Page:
Notes On Mary Oliver’s "wild Geese”
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Type of Work: Literary
Copyright Holder: Maria Corazon Elgar de la Cruz
Year Published / Made Public in: 2011
Date Added to Copyright Register: 17-Jul-2012 10:29
Last updated: 30-Sep-2012 22:14
Notes on Mary Oliver’s "Wild Geese”
Just a brief essay with emphasis on the poet’s perfect mix of both
the underlying and the obvious meanings in the poem as well as her
astounding use of the metaphors within.
Mary Oliver’s “Wild Geese” focuses on the beauty of life as well
as surviving its everyday challenges and difficulties. It is a
perfect mix of both the underlying and the obvious meanings. The
poem is in free-verse so punctuations are used sparingly
throughout the poem but enough commas are distributed on areas
where there should be a slight “pause”; significantly chosen words
are placed individually per line.
The 1st line “You do not have to be good” (Oliver 1) marks the
obvious soulful mood of the poem. This is followed by a
description of religious approach when one tends to feel guilty
“You do not have to walk on your knees/ For a hundred miles
through the desert/ repenting” (2 – 4). This refers to the
pressure to obey certain rules which some individuals might find
burdensome yet must be followed or they suffer the consequences.
Then the poem speaks of a natural human desire “You only have to
let the soft animal of your / body/love what it loves” (5 – 7) —
the everyday challenge to follow what society considers to be
decent but somehow with limited freedom; as well as an invitation
to share in the common sadness experienced by all people “Tell me
about your despair, yours, and I will tell you mine” (8 – 9).
The obviousness stops at “Meanwhile the world goes on” (10) making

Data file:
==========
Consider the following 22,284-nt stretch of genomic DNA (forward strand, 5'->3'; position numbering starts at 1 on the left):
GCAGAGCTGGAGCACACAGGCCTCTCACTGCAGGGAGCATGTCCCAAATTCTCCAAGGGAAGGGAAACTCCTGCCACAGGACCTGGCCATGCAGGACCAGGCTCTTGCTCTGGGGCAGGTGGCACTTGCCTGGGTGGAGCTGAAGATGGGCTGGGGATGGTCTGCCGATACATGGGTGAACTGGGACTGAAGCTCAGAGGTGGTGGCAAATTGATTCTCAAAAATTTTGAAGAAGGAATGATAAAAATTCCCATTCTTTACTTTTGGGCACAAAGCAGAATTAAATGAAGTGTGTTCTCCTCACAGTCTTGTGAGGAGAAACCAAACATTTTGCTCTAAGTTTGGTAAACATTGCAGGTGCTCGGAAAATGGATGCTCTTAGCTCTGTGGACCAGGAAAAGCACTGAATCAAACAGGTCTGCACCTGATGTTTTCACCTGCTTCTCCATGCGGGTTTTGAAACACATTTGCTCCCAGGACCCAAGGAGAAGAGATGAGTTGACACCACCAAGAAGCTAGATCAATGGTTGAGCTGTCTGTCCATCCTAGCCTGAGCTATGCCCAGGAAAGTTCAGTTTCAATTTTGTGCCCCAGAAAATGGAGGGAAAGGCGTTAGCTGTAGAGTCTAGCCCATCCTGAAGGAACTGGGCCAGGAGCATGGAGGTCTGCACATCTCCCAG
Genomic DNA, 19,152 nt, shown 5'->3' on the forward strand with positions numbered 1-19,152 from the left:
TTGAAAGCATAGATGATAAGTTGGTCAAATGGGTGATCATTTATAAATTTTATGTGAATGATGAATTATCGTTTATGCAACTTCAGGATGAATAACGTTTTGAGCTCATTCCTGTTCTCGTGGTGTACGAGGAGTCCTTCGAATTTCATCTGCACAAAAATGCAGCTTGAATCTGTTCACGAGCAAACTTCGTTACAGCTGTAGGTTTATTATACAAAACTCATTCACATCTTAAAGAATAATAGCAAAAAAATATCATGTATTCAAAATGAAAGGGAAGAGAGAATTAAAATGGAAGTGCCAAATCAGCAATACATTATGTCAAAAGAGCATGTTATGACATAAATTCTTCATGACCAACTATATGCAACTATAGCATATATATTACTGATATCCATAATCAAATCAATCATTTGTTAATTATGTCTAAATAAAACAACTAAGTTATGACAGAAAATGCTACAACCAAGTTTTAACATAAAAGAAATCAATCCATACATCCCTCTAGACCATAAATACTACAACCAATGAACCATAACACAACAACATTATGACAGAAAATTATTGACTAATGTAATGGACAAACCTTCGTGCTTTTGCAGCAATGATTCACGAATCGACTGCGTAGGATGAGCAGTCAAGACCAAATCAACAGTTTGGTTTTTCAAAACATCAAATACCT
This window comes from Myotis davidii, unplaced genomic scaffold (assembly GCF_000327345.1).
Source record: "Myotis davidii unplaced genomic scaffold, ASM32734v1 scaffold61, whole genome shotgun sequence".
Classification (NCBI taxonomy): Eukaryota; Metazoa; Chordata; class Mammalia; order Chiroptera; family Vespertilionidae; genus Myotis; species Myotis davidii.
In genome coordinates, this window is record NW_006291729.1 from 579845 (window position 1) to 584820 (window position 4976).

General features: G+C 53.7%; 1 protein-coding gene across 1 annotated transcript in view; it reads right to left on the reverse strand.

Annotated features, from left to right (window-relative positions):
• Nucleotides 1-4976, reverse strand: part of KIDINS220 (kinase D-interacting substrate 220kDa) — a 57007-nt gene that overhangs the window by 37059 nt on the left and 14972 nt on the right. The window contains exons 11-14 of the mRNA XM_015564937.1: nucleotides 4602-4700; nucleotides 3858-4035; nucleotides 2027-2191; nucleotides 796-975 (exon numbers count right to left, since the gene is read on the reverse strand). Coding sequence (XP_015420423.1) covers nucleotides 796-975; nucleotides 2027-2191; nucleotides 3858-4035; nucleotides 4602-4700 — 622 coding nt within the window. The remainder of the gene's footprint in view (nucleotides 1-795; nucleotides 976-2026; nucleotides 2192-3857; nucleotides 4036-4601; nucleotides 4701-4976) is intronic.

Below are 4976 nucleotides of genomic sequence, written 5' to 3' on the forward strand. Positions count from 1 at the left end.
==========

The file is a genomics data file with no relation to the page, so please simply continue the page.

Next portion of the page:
way for the underlying meaning by the use of the metaphor in the
following lines: “Meanwhile the sun and the clear pebbles of / the
rain” (11- 12). The sun signifies the days when things are going
fine and good while the clear pebbles of the rain are the days
when things are not going so well. The pebbles are clear in the
sense that the rain will not be prolonged and so are the trials.
The succeeding lines: “are moving across the landscapes/ over the
prairies and the deep trees/ the mountains and the rivers” (13 –
15) goes on to specify the various places (the landscapes),
situations of abundance (prairies) and of poorness (deep trees);
moments of glory (the mountains) and defeat (the rivers).
Life is beautiful as emphasized in the lines:
“Meanwhile the wild geese, high in the clean
are heading home again.
Whoever you are, no matter how lonely,
the world offers itself to your imagination,
calls to you like the wild geese, harsh and
exciting” – (16-22).
The above are the most obvious calling of the poem. Simple words
are used to capture all the possibilities of freedom and joy. The
wild geese, after flying in several destinations throughout the
day in search of food, are still up high in the sky. They are on
the way to their dwelling places but still wandering at the same
time: enjoying the feel of the air on their wings and delighting
in the company of their fellow geese. The ending words of “over
and over announcing your place in the family of things” (23 - 24)
serves as a reminder to enjoy life in the company of people who
Revealing a few then hiding the rest to produce a mysterious but
simple work of art can be a hard thing to do unless you are, of
course, Mary Oliver. Her imagination and analogy in relating every
aspect of human life to that of nature can never be rivaled. Of
note is her use of metaphors at the right placement with effective
choice of words to combine it with: the sun, the pebbles of rain,
moving in the landscapes, over the prairies and the deep trees,
the mountains and the rivers. Using these elements of nature in
comparison with everyday human experiences provided the poem with
the balance it needs to set off the obvious meanings at the start
and at the end of it. Also, the usage of the metaphor made the
description necessary enough to aid the poem in conveying its
Notes on Mary Oliver’s "Wild Geese” by Maria Corazon
Elgar de la Cruz. Find out more about the poet @labellacor
(Twitter) or add her as a friend at
Literary Keywords/Search Tags:
the wild geese, wild geese, mary oliver, oliver poetry, poem by mary oliver, mary oliver poet, poetry of mary oliver
This Literary This work is copyrighted and may be used and/or cited as follows:
Notes on Mary Oliver’s "Wild Geese” by Maria Corazon Elgar de la Cruz. Find out more about the poet @labellacor (Twitter) or add her as a friend at http://www.facebook.com/theadwealthizer.
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Date Added: 17-Jul-2012 10:31
Submission Details: Literary Work submitted by Maria Corazon de la Cruz from Philippines on 17-Jul-2012 10:29 (Last edited on 30-Sep-2012 22:14).
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